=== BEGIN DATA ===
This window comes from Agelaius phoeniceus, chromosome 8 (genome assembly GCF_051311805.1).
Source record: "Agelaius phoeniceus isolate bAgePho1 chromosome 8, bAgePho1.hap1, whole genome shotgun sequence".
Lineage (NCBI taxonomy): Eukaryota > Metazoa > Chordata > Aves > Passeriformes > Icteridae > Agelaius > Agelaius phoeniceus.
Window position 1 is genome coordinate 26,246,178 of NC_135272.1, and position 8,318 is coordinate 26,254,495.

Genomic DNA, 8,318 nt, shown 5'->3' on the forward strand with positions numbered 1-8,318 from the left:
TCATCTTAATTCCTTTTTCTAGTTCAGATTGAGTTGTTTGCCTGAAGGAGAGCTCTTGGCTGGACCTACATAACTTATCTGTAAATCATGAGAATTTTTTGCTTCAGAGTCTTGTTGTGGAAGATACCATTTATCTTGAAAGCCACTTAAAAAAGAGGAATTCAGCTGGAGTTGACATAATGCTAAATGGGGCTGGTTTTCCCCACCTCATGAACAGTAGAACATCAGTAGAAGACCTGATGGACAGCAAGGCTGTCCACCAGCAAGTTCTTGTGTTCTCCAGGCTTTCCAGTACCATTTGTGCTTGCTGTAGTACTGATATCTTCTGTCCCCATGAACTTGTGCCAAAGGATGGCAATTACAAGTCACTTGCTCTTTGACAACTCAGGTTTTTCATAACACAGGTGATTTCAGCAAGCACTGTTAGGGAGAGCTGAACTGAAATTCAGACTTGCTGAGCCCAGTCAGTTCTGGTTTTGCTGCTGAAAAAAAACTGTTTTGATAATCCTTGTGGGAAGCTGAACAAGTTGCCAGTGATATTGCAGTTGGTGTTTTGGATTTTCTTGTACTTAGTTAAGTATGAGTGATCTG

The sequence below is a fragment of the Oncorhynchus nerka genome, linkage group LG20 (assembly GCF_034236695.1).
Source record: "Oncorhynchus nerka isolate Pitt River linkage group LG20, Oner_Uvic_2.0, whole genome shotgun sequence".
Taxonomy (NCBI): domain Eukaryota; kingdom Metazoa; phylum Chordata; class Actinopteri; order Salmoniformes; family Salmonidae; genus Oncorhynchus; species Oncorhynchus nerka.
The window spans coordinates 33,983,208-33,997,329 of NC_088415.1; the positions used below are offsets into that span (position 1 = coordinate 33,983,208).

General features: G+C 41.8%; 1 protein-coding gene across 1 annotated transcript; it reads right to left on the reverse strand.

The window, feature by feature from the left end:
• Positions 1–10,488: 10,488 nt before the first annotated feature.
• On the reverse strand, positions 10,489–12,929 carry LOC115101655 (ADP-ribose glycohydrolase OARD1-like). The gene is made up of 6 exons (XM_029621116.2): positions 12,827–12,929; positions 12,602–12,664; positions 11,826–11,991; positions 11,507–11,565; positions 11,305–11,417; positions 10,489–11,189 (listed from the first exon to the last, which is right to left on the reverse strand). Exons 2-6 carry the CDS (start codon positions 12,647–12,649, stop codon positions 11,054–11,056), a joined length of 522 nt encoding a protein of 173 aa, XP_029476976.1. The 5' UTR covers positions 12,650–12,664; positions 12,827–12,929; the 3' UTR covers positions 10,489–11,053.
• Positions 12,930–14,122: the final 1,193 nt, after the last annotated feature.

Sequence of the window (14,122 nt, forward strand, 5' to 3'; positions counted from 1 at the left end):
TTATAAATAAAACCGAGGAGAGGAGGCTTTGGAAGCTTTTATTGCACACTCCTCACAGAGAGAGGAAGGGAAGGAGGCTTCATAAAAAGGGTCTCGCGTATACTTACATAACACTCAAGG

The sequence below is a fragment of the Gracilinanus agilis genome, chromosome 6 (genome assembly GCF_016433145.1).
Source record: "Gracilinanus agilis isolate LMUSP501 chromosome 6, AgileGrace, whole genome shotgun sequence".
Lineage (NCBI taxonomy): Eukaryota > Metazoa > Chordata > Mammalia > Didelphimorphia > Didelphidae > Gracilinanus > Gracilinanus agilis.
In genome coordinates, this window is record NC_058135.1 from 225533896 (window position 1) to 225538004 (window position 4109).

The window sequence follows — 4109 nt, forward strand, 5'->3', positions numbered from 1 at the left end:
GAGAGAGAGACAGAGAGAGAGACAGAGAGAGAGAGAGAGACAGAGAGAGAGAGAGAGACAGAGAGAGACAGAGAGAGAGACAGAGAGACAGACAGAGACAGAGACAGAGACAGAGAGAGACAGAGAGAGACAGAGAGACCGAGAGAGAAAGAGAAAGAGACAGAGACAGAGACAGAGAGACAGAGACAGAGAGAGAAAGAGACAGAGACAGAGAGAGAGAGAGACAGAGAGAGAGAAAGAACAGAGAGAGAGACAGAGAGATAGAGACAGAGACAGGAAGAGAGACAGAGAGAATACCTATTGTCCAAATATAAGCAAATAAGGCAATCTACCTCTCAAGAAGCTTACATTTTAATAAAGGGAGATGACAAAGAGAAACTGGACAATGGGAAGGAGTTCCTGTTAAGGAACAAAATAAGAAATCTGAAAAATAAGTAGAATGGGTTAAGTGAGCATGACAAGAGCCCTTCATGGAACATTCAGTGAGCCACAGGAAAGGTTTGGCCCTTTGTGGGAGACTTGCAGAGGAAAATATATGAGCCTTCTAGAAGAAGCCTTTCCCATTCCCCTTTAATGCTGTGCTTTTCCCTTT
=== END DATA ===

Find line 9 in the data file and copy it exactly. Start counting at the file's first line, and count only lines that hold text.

Taxonomy (NCBI): domain Eukaryota; kingdom Metazoa; phylum Chordata; class Actinopteri; order Salmoniformes; family Salmonidae; genus Oncorhynchus; species Oncorhynchus nerka.